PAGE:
21: Are the foods & water on the lodges and camps hygienically standard?
Very good questions. Yes! Absolutely your foods and water are safe while you are lodge and camp trek. We provide you only when it is hygienically prepared on the lodge. Our guides are also the cook while you are on the lodge trek, he will checked while it is preparing on the kitchen & make sure everything are Okay. Most of the cooks in the local teahouses are simply train but experienced. If the group required our well trained 5 star class cooks with the crew even on the lodge trek we are more delighted to take with an additional costs.
We will provide boiled with purified by tablet and bottled sealed water in case of insufficient even though we are conscious about current environmental issues. On jenatreks camp crew we have good combination of Guides, Sherpas, Cooks, Kitchen staffs and Porters. Guides and cooks are technically, practically and theoretically well train where as kitchen staffs and porters are practically well train. While on the camping trek our best cooks cook you the best varieties foods, which is hygienically prepared. You will find out very rare repetition of food items on your entire trek duration. As far as drinking water is treated by boiling and water purification by medicine or with filtered.

22: What equipment should I bring?
Your equipments we suggest as you choose the trip on the month because it different according to the trekking destination and the months you are doing. Please see our equipment lists or e-mail us.

23: Are your staffs fully equipped? What about their insurance?
Yes! Our guides, cooks, Sherpas and porters are fully equipped. Actually we are working in a team. We all are boss and we all are workers. We are the partner of Himalayan Explores Connections (Porters assistance project) we supply enough good clothes from this project, that's why we are different then other companies. Please compare yourself.We know there will no longer Jenatreks with out the good staffs. Jenatreks protect rights of the all our staffs and fully insured.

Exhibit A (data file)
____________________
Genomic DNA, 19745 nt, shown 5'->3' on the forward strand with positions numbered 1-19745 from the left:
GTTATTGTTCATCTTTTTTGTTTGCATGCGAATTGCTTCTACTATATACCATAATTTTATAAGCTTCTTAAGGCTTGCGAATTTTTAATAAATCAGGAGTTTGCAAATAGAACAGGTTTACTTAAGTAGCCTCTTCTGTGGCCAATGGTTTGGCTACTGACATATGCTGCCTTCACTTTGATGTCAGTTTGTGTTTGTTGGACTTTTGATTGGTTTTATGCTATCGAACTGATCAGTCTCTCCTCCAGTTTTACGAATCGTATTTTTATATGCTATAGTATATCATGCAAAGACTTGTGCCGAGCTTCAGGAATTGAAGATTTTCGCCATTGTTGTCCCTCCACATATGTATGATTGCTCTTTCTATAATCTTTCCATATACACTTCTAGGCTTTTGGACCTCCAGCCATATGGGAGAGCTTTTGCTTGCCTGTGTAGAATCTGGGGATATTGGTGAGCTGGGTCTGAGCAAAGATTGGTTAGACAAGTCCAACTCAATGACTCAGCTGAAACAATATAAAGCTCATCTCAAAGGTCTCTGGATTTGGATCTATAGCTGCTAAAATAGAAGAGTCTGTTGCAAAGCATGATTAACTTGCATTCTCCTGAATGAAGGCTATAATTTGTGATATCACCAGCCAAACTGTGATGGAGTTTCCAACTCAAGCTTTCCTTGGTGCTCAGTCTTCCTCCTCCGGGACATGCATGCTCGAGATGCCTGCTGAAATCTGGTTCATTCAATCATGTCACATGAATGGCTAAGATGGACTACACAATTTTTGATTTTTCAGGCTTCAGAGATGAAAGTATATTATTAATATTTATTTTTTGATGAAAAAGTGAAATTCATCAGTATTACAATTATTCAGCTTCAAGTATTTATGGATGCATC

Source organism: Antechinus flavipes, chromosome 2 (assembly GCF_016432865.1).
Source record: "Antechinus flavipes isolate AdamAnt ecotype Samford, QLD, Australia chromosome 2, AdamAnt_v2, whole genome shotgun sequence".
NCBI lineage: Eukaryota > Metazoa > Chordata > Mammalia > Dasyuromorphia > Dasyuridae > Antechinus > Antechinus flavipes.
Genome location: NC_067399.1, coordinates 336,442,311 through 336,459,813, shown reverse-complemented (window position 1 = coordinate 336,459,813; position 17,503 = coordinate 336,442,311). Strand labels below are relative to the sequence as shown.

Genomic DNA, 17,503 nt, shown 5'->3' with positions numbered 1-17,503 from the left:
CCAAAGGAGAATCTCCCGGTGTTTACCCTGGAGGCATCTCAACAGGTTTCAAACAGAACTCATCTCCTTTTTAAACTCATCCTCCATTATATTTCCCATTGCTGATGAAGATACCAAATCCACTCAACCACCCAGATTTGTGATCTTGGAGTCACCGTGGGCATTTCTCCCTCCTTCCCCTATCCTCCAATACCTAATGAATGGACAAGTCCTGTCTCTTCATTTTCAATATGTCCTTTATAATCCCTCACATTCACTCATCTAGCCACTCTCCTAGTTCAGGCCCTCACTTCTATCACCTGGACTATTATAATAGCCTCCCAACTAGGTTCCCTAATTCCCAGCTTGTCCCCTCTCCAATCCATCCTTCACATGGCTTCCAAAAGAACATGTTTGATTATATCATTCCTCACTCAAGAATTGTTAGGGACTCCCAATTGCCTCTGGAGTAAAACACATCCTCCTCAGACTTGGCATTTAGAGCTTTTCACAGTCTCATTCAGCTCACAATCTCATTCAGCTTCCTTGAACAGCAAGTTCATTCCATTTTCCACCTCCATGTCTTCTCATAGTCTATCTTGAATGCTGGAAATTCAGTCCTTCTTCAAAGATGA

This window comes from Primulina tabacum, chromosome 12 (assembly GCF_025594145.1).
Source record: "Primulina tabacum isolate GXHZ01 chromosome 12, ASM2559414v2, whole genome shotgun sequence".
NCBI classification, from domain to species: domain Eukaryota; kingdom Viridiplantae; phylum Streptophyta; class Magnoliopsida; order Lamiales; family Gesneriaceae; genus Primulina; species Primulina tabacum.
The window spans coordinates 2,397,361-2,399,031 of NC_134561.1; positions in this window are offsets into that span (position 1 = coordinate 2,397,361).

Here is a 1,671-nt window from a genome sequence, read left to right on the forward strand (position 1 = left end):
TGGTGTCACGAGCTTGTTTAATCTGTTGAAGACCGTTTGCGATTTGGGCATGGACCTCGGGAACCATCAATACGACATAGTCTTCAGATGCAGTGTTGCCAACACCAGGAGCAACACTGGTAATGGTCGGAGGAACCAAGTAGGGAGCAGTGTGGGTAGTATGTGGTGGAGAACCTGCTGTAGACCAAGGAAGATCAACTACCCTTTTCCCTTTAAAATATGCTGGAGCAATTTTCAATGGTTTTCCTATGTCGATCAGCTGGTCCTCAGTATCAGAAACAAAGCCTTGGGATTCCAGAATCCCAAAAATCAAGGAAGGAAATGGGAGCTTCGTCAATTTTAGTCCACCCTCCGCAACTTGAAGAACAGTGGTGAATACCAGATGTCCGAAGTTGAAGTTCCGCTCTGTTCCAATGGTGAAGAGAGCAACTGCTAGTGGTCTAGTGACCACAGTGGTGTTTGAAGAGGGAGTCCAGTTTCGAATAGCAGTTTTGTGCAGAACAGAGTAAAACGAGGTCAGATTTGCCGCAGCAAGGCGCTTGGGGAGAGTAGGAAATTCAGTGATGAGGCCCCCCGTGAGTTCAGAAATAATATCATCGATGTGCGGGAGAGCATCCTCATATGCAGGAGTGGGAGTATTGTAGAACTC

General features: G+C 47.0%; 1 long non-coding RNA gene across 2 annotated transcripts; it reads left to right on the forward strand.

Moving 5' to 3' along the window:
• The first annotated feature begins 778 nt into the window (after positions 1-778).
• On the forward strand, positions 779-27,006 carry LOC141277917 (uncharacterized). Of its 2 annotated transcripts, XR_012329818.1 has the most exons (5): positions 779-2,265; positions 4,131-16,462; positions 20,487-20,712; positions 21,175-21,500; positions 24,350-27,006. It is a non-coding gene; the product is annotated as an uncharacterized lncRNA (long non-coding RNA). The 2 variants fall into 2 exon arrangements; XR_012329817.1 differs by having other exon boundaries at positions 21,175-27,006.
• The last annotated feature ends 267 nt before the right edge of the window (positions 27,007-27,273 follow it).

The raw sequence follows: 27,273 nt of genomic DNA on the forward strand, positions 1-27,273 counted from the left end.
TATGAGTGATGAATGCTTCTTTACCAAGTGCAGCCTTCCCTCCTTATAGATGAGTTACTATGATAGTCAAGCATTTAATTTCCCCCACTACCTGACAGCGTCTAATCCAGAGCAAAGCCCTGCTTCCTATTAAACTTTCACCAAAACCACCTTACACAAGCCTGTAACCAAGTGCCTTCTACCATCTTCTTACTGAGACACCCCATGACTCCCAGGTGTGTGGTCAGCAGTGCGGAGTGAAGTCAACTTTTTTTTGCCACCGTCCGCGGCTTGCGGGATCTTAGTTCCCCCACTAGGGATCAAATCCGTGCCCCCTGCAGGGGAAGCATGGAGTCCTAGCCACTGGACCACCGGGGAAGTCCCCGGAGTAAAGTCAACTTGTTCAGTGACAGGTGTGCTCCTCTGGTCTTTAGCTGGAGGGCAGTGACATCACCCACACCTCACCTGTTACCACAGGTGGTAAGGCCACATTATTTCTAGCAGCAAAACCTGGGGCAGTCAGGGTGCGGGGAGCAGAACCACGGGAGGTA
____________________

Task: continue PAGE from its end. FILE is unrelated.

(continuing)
24: Electricity in Nepal
Residential electrical outlets in some countries including the United States use 110-120 volts of electricity, and accept very specific shaped plugs. Many other countries including Nepal use other voltages, 220-240 volts to power their appliances, as well different plugs. If you try to plug an American appliance such as a shaver or hairdryer into an outlet of a different voltage, you may destroy the appliance and cause yourself injury. There are few things you should know about other countries (here Nepal) before you travel.

25: What does grading ( Easy, Moderate, Difficult, Strenuous) means?
"Grading" is a term used for rating treks based on difficulty. According to Jenatreks standards and experience, we divide the trekking into four types, namely Easy, Moderate, Difficult and Strenuous- the challenge in terms of both technicality and geography increases as we move higher in that order. Thus, Easy Treks could be suitable for all while Strenuous and Difficult Treks are meant only for those who have certain experience and capability.
This can help you choose a trek or climb especially in Himalayan Region that best suits your fitness level and experience. Please keep in mind that this is a general guide only. A variety of factors, including weather, may add to the challenge.